Huge apologies for this review being a week late; I was inundated with multiple family emergencies and got completely distracted. My write up for yesterday’s episode will also be up within a day or two, so please bear with me. In the meantime, let’s get into the review!
Personal stakes and histories abound in season two episode six of Burden of Truth as the process of Luna’s trial barrels on despite mounting obstacles. It’s honestly a marvel that our characters have hung on this long without some kind of emotional breakdown, but it comes to a head this episode.
Manic Street Preacher opens with Owen practicing his testimony for trial with the Crown’s defence, whose name I should really remember but I really do not. We learn with excruciating reluctance on Owen’s part how the facts of the case are stacked against Luna – we also learn how deeply his and Gerrilyn’s history ran; they dated for nearly five years. It’s no wonder he cares for Luna as much as he does. Meegwun Fairbrother’s portrayal of Owen is one of the standouts for me this season. He does an amazing job of showcasing Owen’s struggle as both a police officer in a white town and an Indigenous man trying to protect his community.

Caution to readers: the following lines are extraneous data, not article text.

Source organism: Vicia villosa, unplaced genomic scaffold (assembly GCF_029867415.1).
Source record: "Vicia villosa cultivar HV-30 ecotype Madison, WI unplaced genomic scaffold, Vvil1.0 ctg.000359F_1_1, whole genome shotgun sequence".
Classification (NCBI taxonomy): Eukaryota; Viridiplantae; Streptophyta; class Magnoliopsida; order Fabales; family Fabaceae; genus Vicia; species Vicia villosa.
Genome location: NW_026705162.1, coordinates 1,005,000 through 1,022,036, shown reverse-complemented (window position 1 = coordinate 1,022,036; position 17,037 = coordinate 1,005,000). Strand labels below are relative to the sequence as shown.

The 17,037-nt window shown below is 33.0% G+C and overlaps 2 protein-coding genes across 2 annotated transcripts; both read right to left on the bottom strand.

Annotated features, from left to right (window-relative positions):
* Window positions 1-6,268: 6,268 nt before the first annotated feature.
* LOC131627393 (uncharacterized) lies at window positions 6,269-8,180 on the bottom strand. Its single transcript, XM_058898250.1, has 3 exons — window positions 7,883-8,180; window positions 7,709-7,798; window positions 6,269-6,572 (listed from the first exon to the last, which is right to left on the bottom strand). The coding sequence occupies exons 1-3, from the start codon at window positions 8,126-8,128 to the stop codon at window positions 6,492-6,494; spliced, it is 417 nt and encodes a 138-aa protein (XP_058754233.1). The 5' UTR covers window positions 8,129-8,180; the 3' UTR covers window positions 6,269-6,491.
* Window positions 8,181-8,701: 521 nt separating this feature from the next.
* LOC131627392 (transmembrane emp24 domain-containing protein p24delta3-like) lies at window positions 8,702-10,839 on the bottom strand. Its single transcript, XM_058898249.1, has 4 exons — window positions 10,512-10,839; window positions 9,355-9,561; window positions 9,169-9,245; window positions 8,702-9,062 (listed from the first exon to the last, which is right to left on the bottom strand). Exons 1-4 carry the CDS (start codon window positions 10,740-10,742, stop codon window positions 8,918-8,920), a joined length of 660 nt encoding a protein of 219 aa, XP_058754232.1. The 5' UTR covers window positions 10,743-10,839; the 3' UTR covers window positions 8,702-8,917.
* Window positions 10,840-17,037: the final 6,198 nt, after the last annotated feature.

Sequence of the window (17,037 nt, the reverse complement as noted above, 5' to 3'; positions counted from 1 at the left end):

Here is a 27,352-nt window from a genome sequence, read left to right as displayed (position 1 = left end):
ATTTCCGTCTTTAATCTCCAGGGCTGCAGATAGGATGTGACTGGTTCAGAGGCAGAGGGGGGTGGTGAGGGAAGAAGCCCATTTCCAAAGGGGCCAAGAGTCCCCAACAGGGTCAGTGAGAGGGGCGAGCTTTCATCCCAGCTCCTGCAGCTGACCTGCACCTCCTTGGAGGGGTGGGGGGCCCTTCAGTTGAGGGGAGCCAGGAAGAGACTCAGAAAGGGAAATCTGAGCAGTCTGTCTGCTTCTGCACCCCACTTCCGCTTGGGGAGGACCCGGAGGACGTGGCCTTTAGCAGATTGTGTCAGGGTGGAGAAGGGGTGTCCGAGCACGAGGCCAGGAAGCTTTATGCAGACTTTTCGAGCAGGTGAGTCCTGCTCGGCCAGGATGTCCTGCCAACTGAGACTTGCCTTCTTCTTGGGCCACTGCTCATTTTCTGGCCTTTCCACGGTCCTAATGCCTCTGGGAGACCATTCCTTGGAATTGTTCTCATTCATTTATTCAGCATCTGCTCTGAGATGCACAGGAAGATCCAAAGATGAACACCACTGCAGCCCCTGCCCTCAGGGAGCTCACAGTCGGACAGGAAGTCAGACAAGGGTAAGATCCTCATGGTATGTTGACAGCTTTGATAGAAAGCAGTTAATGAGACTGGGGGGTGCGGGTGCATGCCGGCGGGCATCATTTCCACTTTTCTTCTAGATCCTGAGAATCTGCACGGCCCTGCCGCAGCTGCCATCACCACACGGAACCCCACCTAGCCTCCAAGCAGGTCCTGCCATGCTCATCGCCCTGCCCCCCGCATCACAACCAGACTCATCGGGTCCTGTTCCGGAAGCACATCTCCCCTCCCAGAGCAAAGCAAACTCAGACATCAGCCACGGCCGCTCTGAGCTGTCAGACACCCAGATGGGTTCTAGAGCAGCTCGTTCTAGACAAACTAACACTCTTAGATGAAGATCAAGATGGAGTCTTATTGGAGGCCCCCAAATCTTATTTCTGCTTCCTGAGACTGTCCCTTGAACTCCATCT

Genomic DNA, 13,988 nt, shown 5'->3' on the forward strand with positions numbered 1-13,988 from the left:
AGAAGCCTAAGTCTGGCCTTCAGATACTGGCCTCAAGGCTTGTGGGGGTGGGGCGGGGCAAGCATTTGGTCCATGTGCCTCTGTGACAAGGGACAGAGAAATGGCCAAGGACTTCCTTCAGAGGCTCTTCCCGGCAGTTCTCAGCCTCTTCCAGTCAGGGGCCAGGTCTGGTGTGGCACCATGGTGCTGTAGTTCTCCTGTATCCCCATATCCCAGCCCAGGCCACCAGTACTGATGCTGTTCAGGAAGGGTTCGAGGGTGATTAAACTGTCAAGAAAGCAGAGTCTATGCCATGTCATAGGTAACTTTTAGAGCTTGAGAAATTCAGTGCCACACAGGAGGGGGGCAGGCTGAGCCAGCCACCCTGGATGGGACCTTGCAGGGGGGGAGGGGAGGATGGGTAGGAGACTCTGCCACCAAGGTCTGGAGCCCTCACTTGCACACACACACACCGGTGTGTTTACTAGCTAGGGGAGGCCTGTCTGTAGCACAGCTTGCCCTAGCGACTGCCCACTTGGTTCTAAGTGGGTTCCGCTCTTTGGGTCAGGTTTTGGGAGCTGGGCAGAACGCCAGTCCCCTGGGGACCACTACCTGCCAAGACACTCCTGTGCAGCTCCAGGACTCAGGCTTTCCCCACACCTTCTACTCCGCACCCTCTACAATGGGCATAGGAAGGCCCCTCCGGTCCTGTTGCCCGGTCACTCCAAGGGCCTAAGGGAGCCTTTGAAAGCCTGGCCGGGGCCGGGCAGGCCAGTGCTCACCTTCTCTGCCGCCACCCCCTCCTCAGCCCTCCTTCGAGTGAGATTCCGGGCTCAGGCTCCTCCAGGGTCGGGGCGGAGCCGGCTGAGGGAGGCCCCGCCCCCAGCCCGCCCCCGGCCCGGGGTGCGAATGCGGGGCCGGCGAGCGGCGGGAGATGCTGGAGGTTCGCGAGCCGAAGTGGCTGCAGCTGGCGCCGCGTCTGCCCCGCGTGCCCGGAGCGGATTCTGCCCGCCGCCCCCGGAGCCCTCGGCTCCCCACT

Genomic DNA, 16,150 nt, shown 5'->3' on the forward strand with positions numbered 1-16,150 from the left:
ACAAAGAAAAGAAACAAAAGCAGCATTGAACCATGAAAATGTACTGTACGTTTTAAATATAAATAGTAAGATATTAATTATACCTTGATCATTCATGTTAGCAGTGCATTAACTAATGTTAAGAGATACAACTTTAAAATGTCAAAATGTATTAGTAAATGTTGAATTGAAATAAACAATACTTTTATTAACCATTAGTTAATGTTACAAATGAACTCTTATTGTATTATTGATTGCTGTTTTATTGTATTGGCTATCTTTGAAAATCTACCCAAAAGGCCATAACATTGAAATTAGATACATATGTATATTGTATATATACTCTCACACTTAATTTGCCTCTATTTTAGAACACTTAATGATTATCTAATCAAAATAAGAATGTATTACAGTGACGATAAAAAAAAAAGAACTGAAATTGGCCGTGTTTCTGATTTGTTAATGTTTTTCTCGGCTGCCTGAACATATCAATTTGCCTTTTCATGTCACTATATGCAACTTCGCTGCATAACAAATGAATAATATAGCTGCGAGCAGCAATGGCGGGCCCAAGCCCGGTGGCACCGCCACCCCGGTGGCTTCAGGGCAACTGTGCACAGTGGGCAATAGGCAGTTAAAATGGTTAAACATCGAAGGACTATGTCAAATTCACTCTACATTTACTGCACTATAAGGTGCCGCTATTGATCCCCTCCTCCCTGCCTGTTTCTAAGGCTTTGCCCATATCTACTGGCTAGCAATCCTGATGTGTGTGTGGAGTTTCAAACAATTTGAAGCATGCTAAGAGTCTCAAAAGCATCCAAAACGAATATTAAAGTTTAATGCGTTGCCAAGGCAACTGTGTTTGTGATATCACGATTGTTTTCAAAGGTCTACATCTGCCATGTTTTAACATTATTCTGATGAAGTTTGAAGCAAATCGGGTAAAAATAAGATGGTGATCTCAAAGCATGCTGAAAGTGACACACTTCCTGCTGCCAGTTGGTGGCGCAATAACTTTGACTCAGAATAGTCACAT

This episode also marks the return of our hacktivist friends, Noah and Mara. They want advice from Joanna, or perhaps just permission to ignore a supposed government summons that they’re convinced actually came from Lovand. When she explains she can’t help them in the midst of Luna’s case, I was deeply annoyed that both Noah and Mara were completely unsympathetic and seemed upset at Joanna’s refusal. Similarly, her boss Teddie seems incapable of reading any kind of social energy and drags Joanna to the spa, also roping her into an investor meeting that would see Stedman and Lavery go international. Why Teddie is so eager to get Joanna back to work after her father died (no matter what Joanna said about returning) is frankly beyond me. The problem with this dinner, however, is that Joanna should be back in Millwood, helping Billy and Diana research the potential set of jurors for Luna’s trial. Billy and Joanna’s incredible chemistry is even apparent over the phone, when she calls in the middle of dinner to assure him the gang would be back together soon.